It is also good to note that regardless of the style of AI tools you use, when incorporating AI within any clinic it is essential that you make sure the AI assisted services you layer in are respectful. That is, they understand or can accommodate the nuances of the profession, do not risk data privacy breaches at any level, and do so while still helping you maintain a personal, well engaged relationship with your clients. As a veterinary team it is essential you enroll in technologies that empower you. Look for hybrid AI features that are proven to augment existing patient advocacy efforts. As it is this level of service that will ensure you maintain your place at the heart of every one of your patient’s pet care journeys. And ultimately do not fear change! Covid made millennials of us all with pet owners of all ages adapting to the use of new technologies in order to enhance their own pet owner journey.

Could AI Undermine the Integrity of Veterinary Professionals?

AI is everywhere, and increasingly being utilised to aid various elements of veterinary medicine. These tools not only optimise workflow but also enhance the decision-making processes of veterinarians, leading to improved patient care and treatment outcomes.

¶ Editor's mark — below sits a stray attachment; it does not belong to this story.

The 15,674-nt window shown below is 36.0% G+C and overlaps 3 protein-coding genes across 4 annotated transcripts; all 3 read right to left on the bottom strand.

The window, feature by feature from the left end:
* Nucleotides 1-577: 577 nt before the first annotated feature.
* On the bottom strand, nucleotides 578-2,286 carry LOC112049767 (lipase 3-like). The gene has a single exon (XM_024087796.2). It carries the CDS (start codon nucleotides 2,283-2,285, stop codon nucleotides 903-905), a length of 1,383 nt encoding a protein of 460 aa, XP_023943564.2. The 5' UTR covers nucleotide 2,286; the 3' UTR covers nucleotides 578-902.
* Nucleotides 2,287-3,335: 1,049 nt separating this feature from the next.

A recent peer led panel at SPVS worked through a long list of questions that have surfaced over the past year as AI has stormed into play across all industries, globally. With many voicing concerns over its regulations within the pet care community. So what steps can we take to make sure that we safely implement new technologies?

In my experience the best way to ensure the integrity of any tech you utilise is to make sure that it has been developed by the community it was meant for. My teams will often place the tools and features we create in the hands of the professionals it affects. Doing so allows that community to be the judge of how best to mediate its functionality and reliability. For vets this will include best practices for using it as part of their pet owner engagements. I encourage you to take new AI tools and try to break them to tailor them to your specific needs and enhance them. Don’t bury your head in the sand and try to ignore them, be a part of what grows them into the essential extension of our services we very much need them to be. Don’t fear them!